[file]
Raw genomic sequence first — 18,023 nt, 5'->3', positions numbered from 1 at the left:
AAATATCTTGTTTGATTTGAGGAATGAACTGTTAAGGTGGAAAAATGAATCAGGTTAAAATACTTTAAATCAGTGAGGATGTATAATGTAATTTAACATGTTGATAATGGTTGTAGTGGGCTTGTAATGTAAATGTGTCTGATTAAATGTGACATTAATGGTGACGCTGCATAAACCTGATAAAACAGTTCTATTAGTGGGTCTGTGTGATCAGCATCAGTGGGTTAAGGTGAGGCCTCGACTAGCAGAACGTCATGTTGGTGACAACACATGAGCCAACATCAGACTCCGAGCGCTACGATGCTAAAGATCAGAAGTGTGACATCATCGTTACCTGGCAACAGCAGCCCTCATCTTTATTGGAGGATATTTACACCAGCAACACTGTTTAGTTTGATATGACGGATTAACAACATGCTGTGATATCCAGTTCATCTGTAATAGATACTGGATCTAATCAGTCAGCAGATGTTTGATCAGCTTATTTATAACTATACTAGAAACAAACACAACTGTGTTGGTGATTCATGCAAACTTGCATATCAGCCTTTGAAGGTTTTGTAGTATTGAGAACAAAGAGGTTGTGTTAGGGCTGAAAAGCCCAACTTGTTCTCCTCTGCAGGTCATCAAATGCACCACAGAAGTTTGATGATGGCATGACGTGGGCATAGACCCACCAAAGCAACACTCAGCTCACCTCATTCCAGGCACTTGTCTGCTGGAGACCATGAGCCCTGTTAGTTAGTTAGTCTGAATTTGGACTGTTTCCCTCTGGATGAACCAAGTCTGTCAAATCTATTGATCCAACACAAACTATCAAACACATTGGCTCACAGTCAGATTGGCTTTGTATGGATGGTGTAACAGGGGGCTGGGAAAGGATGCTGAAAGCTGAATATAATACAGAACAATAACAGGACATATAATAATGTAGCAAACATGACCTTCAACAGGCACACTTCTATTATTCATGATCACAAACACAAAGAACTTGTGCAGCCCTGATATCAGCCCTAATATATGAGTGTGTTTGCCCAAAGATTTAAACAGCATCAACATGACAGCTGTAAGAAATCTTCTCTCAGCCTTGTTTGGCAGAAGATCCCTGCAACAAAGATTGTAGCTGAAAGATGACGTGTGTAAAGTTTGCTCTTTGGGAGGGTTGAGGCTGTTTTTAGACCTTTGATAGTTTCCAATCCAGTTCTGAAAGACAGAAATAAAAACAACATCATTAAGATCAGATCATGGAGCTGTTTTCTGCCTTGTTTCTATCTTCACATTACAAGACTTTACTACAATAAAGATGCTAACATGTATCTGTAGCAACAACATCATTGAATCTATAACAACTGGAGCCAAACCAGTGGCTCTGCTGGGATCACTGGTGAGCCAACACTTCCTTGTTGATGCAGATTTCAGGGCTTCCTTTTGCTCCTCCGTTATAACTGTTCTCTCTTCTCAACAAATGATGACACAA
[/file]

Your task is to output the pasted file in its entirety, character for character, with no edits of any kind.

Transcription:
Raw genomic sequence first — 18,023 nt, 5'->3', positions numbered from 1 at the left:
AAATATCTTGTTTGATTTGAGGAATGAACTGTTAAGGTGGAAAAATGAATCAGGTTAAAATACTTTAAATCAGTGAGGATGTATAATGTAATTTAACATGTTGATAATGGTTGTAGTGGGCTTGTAATGTAAATGTGTCTGATTAAATGTGACATTAATGGTGACGCTGCATAAACCTGATAAAACAGTTCTATTAGTGGGTCTGTGTGATCAGCATCAGTGGGTTAAGGTGAGGCCTCGACTAGCAGAACGTCATGTTGGTGACAACACATGAGCCAACATCAGACTCCGAGCGCTACGATGCTAAAGATCAGAAGTGTGACATCATCGTTACCTGGCAACAGCAGCCCTCATCTTTATTGGAGGATATTTACACCAGCAACACTGTTTAGTTTGATATGACGGATTAACAACATGCTGTGATATCCAGTTCATCTGTAATAGATACTGGATCTAATCAGTCAGCAGATGTTTGATCAGCTTATTTATAACTATACTAGAAACAAACACAACTGTGTTGGTGATTCATGCAAACTTGCATATCAGCCTTTGAAGGTTTTGTAGTATTGAGAACAAAGAGGTTGTGTTAGGGCTGAAAAGCCCAACTTGTTCTCCTCTGCAGGTCATCAAATGCACCACAGAAGTTTGATGATGGCATGACGTGGGCATAGACCCACCAAAGCAACACTCAGCTCACCTCATTCCAGGCACTTGTCTGCTGGAGACCATGAGCCCTGTTAGTTAGTTAGTCTGAATTTGGACTGTTTCCCTCTGGATGAACCAAGTCTGTCAAATCTATTGATCCAACACAAACTATCAAACACATTGGCTCACAGTCAGATTGGCTTTGTATGGATGGTGTAACAGGGGGCTGGGAAAGGATGCTGAAAGCTGAATATAATACAGAACAATAACAGGACATATAATAATGTAGCAAACATGACCTTCAACAGGCACACTTCTATTATTCATGATCACAAACACAAAGAACTTGTGCAGCCCTGATATCAGCCCTAATATATGAGTGTGTTTGCCCAAAGATTTAAACAGCATCAACATGACAGCTGTAAGAAATCTTCTCTCAGCCTTGTTTGGCAGAAGATCCCTGCAACAAAGATTGTAGCTGAAAGATGACGTGTGTAAAGTTTGCTCTTTGGGAGGGTTGAGGCTGTTTTTAGACCTTTGATAGTTTCCAATCCAGTTCTGAAAGACAGAAATAAAAACAACATCATTAAGATCAGATCATGGAGCTGTTTTCTGCCTTGTTTCTATCTTCACATTACAAGACTTTACTACAATAAAGATGCTAACATGTATCTGTAGCAACAACATCATTGAATCTATAACAACTGGAGCCAAACCAGTGGCTCTGCTGGGATCACTGGTGAGCCAACACTTCCTTGTTGATGCAGATTTCAGGGCTTCCTTTTGCTCCTCCGTTATAACTGTTCTCTCTTCTCAACAAATGATGACACAA